“While the government’s responsibility is to ensure access to affordable high quality care to citizens, this is best achieved when public and private sectors work in tandem, and not in isolation,” YB Datuk Seri Dr Dzulkefly Ahmad, the Minister of Health of Malaysia, said yesterday.

At the opening plenary of Hospital Management Asia in Hanoi, Vietnam, the Malaysian health minister shared his plans to “introduce global best practices” to help establish value-based healthcare services within the private healthcare sector.

Much has been done by private healthcare associations to help remove “unnecessary regulatory burden” from private hospitals, said Dr Dzulkefly. But Malaysia still needs “concrete private sector regulatory reform” that encompasses every aspect of the ecosystem, going beyond technological regulations and digitisation, he noted.

The end goal is to build healthcare services that are patient-centric and based on international best practices, he continued: “Particularly over the issues of patient safety goals and patients’ expectations, and hopefully to enhance patient experience.” Dr Dzulkefly hopes to do this by laying down “the regulatory groundwork for an enabling environment” that would allow private and public healthcare institutions to work together on a “common operational platform”.

Besides his focus on the private healthcare sector, the Malaysian health minister proposed two other pillars of reform: transforming public healthcare delivery and healthcare financing. He hopes to give citizens “a choice and value of both public and private” healthcare services, and eventually dispel the “negative perception” of private healthcare providers “being essentially profit-driven”.

Healthcare is a “macro critical economic social and political opportunity” for governments everywhere, and certainly forms “a significant and growing part of our Malaysian economy”, Dr Dzulkefly pointed out.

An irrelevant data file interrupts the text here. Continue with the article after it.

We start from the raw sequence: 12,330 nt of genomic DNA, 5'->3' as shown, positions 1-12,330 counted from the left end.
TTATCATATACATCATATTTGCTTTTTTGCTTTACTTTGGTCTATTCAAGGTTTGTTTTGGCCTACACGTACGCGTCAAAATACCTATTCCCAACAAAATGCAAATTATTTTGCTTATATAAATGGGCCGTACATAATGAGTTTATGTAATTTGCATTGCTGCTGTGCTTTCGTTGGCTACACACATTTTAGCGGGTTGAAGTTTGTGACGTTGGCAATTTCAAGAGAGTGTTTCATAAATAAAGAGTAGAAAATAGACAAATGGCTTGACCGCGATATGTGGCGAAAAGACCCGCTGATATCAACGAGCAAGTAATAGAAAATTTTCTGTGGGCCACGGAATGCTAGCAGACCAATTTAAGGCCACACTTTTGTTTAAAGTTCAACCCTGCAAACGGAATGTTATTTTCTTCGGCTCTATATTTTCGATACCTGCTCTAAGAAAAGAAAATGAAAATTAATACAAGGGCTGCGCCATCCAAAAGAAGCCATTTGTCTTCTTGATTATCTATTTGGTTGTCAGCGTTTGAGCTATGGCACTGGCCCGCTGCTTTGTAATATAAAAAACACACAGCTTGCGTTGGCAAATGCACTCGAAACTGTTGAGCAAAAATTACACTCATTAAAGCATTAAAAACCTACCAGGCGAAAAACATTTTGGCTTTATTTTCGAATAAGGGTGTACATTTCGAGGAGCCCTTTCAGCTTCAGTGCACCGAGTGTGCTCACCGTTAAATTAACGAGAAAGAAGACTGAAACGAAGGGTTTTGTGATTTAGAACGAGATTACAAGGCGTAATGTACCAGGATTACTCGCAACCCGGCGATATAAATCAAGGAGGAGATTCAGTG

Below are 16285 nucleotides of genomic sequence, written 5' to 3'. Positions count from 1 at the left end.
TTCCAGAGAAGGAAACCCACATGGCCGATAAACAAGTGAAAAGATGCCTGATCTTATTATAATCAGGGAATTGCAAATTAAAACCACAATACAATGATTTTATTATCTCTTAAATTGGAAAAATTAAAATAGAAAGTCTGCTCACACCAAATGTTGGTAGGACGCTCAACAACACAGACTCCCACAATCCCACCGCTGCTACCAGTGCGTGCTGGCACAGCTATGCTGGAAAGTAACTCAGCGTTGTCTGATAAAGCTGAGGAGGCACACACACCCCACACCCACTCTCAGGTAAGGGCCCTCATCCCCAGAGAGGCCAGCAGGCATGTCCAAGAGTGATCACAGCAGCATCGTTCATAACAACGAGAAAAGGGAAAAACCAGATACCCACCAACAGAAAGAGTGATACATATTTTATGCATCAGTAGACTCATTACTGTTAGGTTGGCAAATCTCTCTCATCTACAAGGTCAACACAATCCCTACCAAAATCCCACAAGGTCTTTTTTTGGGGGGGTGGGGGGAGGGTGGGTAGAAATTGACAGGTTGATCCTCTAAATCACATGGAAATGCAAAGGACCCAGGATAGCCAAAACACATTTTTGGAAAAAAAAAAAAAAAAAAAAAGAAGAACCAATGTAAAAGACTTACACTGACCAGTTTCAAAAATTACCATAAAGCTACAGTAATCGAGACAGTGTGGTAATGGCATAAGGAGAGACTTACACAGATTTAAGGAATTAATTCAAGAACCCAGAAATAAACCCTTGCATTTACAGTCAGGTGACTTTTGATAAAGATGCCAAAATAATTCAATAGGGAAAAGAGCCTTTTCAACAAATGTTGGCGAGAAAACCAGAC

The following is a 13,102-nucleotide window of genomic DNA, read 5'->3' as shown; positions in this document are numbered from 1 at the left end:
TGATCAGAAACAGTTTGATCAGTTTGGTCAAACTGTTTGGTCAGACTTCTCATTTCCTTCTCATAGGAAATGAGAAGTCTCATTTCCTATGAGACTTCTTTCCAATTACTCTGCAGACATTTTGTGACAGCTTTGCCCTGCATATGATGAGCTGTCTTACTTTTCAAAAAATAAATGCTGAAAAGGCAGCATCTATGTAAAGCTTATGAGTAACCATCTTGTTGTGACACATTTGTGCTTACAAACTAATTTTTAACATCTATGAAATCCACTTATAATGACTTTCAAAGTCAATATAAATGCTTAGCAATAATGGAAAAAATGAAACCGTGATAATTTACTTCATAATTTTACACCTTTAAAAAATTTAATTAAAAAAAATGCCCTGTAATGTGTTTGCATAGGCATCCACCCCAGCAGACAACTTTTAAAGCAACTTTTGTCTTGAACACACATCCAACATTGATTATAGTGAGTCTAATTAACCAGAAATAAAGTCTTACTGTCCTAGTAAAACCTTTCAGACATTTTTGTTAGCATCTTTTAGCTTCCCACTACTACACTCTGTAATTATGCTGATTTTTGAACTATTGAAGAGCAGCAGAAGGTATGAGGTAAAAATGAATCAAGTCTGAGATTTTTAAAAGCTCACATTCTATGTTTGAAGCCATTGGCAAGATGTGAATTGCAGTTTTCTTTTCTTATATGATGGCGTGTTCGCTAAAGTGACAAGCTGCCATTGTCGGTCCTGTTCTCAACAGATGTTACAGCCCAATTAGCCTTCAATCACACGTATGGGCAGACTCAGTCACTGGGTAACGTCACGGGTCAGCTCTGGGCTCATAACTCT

Institutions such as the International Monetary Fund have recognised how public investment in healthcare and education often lead to reduced inequality in opportunities and income, he explained, and increased resilience of low-income households to economic shock. But “neglect of this sector poses a risk now and in the future,” he concluded.

He was speaking on a panel alongside the Minister of Health for Vietnam, Madam Prof Nguyen Thi Kim Tien, and Dr Kidong Park, the World Health Organisation Representative in Vietnam. It was moderated by Prof Anupam Sibal, Group Medical Director and Senior Pediatrician at Apollo Hospitals Group in India.

The Vietnamese health minister also outlined areas of healthcare reform, including an emphasis on public-private partnerships. In Vietnam, the healthcare landscape is dominated by public hospitals, which are often overcrowded and attract criticism in the media, Madam Prof Nguyen explained. “I always see complaints in newspapers, social media, especially about hospitals. So we try to reform our systems,” she said.

The next steps include strengthening primary healthcare, community healthcare and becoming more patient-centric, according to her. “Hospitals must be clean, green and familiar,” she declared.

On a broader level, “the healthcare industry, particularly in Asia, is facing many changes that have been challenging to healthcare providers across the region,” said Clarion Events Asia Managing Director Richard Ireland in his opening speech. Hospitals need to adapt, innovate and think ahead to keep up with patients’ expectations, shifting government regulations, and constant disruption, he remarked.

Hospital Management Asia 2019, the annual event for Asian healthcare leaders, launched yesterday at the National Convention Centre of Vietnam in Hanoi. Over 1,200 hospital management and healthcare professionals from around the Asia Pacific region gathered to exchange ideas and insights on evolving business models, innovative technologies and how to improve management of healthcare systems.

The Asian Hospital Management Awards will be held tonight at the same venue to recognise and honour hospitals in the Asia Pacific that implement best practices.